I see that David “civil-liberties-just-get-in-the-way-of-me-locking-everyone-up” Blunkett, wants to sue over the scrapped ID card scheme. Aside from the fact he clearly doesn’t understand the concept of democracy and that changes of Government can do this, this quote was amusing:
He told BBC Radio 4’s Today programme: “I have got a card and it’s very useful and I don’t believe anyone has surveilled anything about me.”
He either has a short memory or is very complacent, this from 2003:
A BBC reporter has “stolen” Home Secretary David Blunkett’s identity as part of an investigation into Britain’s fastest growing crime – ID fraud.
Paul Kenyon, of BBC One’s Kenyon Confronts programme, set out to prove how easy it is to snatch other people’s identities and shows that basic checks are not made when official documents are issued.
Good riddance to both him and the ID card scheme.
…until prisoners will be granted the right to vote. As predicted here and here, the government was always likely to cave in rather quickly after the election, the question as ever is timing. My bet of it happening around the time of the emergency budget, which is on June 22nd, still looks good.
Completely unrelated, the nation will be distracted from the gloomy economic news certain to be in the budget, because England are playing Slovenia in the World Cup the day after, on the 23rd.
Shurley some coincidence. Jo Moore would be proud.
Politics will be taking a back seat until Monday as I will be at the ‘value-for-money-built-on-the-cheap‘ stadium, otherwise know as Wembley, tomorrow.
Just caught a quick listen to BBC Radio 2 just now – The Jeremy Vine show – discussing the proposed hike in Capital Gains Tax to 40% which is being hotly debated within the coalition. All well reasoned arguments on both sides, then there’s a voice that sounds all too familiar to me putting the case forward for the Lib Dems: Evan Harris!
Erm how do I put this? You lost your seat (with not much dignity I hasten to add), you’re now no longer a MP, why oh why have you been clogging up the tv and radio airwaves since?
Still at least he’s in good company.
The Evening Standard has a quote from David Cameron:
“In everything we do……………we must remember that we are not masters but servants.”
Hmm now that seems strangely familiar. Here’s what Tony Blair had to say in 1997 just after the Labour landslide:
“We are not the masters. The people are the masters. We are the servants of the people. We will never forget that.”
He was also overheard saying to Cameron recently:
“You have learned well my young Padawan…”
(Note: I might have made that last bit up).
hattip: Witterings From Witney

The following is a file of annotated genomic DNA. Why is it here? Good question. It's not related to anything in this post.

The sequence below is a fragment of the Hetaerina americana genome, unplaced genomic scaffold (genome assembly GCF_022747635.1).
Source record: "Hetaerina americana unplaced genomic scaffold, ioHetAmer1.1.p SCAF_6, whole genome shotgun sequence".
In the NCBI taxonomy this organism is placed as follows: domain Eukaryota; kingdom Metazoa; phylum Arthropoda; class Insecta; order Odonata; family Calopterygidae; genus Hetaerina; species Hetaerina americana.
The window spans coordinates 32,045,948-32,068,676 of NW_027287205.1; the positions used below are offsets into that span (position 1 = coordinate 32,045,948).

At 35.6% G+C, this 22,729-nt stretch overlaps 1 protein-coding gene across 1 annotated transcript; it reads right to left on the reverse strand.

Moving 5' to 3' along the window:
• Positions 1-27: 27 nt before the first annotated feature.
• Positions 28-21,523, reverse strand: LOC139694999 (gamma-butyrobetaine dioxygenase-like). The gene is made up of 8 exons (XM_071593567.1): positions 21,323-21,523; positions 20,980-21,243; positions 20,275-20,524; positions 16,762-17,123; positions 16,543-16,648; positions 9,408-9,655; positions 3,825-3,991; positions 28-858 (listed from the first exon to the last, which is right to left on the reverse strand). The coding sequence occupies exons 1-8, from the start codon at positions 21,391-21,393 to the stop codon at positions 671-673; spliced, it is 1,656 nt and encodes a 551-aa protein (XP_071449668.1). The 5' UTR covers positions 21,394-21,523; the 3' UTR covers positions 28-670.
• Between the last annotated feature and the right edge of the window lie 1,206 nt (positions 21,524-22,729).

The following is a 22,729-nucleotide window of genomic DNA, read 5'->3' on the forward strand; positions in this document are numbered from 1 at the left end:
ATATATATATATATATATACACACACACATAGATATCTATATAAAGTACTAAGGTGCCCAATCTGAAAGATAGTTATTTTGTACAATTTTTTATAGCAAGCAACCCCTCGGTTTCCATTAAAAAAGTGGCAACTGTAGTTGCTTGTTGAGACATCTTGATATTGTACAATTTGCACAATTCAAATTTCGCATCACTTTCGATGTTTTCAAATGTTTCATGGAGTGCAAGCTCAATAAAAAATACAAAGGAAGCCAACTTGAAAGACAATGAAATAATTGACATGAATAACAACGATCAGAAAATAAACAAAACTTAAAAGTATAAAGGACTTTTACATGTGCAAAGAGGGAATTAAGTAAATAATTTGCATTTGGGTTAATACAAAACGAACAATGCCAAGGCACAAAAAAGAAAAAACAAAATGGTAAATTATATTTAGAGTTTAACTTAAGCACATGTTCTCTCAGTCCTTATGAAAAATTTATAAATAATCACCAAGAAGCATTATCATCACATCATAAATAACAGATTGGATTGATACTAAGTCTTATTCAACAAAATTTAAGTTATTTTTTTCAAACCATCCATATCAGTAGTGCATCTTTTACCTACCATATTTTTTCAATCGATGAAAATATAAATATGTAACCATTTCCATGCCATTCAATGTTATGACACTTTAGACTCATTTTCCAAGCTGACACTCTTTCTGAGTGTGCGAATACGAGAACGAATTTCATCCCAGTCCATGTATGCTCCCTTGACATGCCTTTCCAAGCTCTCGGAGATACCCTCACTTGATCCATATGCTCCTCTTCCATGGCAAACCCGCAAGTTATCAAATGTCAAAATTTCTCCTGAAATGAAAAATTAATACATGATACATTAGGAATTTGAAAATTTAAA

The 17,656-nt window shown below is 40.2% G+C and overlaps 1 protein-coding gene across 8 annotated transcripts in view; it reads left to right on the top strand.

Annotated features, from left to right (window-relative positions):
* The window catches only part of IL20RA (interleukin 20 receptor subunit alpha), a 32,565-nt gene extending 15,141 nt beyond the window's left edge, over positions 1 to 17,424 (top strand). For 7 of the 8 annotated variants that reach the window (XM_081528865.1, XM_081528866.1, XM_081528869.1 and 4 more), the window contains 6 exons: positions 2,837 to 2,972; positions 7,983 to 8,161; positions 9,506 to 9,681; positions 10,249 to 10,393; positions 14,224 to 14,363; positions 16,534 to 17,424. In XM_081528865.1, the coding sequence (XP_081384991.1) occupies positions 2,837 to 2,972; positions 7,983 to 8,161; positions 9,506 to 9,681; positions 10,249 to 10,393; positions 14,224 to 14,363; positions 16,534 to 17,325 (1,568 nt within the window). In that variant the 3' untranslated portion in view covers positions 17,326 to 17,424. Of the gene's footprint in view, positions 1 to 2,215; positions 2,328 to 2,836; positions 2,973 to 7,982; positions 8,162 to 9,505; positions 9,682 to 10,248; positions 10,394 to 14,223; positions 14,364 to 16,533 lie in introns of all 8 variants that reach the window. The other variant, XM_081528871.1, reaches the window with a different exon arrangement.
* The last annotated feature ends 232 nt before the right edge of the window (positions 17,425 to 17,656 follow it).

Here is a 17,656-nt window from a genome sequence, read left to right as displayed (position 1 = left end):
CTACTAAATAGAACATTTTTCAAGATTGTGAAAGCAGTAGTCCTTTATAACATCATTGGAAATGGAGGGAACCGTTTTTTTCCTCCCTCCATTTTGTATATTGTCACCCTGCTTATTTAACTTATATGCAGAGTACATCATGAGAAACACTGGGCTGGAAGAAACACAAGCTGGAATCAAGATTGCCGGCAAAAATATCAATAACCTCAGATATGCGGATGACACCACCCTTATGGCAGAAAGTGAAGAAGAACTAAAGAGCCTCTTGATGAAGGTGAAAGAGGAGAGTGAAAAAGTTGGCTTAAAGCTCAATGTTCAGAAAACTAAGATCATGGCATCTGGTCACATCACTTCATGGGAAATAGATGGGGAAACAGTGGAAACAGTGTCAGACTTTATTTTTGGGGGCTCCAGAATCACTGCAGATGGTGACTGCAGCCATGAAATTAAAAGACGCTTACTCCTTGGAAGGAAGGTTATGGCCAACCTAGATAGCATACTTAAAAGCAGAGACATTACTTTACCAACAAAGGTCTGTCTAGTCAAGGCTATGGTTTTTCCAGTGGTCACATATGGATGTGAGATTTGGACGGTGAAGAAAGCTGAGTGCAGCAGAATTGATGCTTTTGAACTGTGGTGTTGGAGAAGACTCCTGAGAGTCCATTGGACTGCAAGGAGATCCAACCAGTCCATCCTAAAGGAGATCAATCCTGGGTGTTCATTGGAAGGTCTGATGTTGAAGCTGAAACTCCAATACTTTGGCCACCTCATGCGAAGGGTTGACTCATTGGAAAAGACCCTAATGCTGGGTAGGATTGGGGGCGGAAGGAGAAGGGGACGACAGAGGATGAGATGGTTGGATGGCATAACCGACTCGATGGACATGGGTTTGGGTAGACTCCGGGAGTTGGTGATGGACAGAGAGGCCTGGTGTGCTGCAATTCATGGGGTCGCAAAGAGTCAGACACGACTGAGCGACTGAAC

I promise I won’t keep harping on about the lack of clear water between the three main UK parties on the EU, but I’ve stumbled across this article in the Economist by Charlemagne. Titled; “Are Nick Clegg’s Liberal Democrats really so Europhile? Are the Tories so Eurosceptic?”, here are some choice quotes:
“NUANCES”. That is the word that William Hague, Britain’s new foreign secretary and a supposedly ferocious Eurosceptic, uses to describe foreign policy differences between the Conservatives and their new coalition partners, the Liberal Democrats (and, for that matter, the outgoing Labour government).
“Quite easy”: that is another Hague phrase, to describe the work of forging a common policy on the EU with the LibDems, supposedly the one true Europhile party in Britain.
I must admit that as a foreign hack myself, out of Britain for some 13 years now, the central message that Mr Hague had to send strikes me as accurate: that the differences between the big three British political parties on foreign policy are not very big, and that what counts most of all is the fact that they are British.
Mr Hague basically sounded like a Democrat: ie, like every other European politician who comes to Washington. In fact, scepticism towards the euro was about the only area where Mr Hague showed some teeth, it seems, appearing to have said of the euro crisis that his party had always thought the single currency a foolish idea.
The article is well worth reading in full. It’s very clear that nothing has changed in terms of policy detail on the EU, and on other issues as well, by the election apart from the colour of the shirts.
“In a few years, I wonder if [Lord Mandelson] will be firmly established as a national treasure, a faintly menacing version of Stephen Fry.”
James Kirkup in the Telegraph on what lies in store for Lord Mandelson now he’s resigned from the Labour front bench.